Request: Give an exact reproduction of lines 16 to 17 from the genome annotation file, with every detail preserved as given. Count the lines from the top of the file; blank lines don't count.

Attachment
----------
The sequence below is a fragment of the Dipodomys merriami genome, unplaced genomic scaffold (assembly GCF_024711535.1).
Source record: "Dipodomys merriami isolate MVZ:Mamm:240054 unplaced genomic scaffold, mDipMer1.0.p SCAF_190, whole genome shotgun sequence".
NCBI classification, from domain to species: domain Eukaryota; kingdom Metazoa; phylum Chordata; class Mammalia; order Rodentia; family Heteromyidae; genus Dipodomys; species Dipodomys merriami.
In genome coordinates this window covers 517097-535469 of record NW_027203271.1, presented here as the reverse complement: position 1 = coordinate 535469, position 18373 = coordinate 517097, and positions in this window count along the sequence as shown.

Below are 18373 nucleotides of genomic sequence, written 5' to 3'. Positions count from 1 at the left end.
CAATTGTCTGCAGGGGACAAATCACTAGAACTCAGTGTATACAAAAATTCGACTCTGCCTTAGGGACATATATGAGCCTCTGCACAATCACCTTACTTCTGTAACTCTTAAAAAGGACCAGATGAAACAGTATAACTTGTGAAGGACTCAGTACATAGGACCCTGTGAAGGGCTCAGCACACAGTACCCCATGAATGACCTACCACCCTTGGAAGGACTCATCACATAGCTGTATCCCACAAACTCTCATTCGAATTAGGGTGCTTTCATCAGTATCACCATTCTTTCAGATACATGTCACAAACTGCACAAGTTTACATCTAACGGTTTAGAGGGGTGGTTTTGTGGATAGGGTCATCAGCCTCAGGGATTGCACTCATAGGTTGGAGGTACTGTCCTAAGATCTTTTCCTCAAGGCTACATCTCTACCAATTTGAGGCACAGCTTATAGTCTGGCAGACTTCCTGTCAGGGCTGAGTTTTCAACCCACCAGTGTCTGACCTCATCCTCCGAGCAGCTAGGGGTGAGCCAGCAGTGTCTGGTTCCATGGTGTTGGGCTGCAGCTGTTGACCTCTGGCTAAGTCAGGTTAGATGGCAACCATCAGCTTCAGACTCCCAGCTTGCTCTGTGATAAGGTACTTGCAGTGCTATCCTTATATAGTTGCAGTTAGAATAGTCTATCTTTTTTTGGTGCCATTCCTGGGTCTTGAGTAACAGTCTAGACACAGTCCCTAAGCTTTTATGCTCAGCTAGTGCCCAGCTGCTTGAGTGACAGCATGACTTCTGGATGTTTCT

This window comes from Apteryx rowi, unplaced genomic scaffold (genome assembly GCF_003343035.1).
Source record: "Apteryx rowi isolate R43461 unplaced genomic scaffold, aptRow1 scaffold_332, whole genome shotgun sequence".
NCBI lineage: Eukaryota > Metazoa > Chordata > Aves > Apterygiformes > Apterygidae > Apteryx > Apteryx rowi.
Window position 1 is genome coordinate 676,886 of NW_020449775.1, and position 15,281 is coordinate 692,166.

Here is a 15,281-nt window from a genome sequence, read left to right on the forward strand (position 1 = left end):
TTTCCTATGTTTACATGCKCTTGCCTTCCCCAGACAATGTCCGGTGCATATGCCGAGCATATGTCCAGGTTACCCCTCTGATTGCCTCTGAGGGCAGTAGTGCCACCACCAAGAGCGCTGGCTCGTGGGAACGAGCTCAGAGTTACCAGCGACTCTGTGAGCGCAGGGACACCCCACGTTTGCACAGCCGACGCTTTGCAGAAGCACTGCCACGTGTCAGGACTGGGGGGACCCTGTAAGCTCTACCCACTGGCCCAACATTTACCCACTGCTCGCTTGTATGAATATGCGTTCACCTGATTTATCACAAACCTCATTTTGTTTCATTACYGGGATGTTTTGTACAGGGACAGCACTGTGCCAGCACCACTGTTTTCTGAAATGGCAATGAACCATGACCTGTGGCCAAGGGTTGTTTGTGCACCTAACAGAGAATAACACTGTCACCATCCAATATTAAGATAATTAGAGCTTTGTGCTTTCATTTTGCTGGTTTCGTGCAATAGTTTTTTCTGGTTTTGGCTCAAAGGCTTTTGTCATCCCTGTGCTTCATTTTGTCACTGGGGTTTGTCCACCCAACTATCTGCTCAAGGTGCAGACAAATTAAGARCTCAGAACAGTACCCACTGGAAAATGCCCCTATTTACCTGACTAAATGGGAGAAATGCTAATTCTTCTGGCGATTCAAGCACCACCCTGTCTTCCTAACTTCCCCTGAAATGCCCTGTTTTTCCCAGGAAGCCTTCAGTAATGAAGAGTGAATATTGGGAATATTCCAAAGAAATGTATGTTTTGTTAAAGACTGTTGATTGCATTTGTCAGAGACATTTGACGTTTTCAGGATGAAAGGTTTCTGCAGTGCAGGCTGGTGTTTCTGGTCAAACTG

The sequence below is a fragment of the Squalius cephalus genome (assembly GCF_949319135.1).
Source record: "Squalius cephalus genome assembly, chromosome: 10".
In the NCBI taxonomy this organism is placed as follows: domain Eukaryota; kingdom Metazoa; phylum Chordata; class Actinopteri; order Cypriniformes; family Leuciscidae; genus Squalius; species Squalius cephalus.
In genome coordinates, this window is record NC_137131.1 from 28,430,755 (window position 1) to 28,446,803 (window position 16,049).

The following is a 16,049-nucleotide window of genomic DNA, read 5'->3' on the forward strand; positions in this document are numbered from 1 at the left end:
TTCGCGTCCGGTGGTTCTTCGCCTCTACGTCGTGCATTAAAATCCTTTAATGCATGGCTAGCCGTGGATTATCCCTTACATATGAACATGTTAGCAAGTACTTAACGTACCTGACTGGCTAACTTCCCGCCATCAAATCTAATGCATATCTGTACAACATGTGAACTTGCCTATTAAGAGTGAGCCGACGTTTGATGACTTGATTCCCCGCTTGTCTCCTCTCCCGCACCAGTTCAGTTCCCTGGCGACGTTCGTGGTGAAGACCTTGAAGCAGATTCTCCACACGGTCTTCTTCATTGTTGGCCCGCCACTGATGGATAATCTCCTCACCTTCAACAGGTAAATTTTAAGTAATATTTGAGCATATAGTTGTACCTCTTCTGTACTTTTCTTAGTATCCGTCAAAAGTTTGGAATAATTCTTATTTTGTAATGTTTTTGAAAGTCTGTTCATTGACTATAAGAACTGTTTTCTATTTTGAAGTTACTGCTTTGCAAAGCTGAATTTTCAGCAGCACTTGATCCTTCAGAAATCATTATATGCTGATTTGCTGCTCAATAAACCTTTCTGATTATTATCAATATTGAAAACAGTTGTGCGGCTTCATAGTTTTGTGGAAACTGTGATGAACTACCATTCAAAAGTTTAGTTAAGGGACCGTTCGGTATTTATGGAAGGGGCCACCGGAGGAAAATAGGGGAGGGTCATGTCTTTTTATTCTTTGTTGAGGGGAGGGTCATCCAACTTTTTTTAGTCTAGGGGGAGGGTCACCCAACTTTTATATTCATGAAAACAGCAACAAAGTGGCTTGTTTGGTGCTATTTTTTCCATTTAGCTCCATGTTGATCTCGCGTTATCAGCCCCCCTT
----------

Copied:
In genome coordinates, this window is record NC_137131.1 from 28,430,755 (window position 1) to 28,446,803 (window position 16,049).

The following is a 16,049-nucleotide window of genomic DNA, read 5'->3' on the forward strand; positions in this document are numbered from 1 at the left end: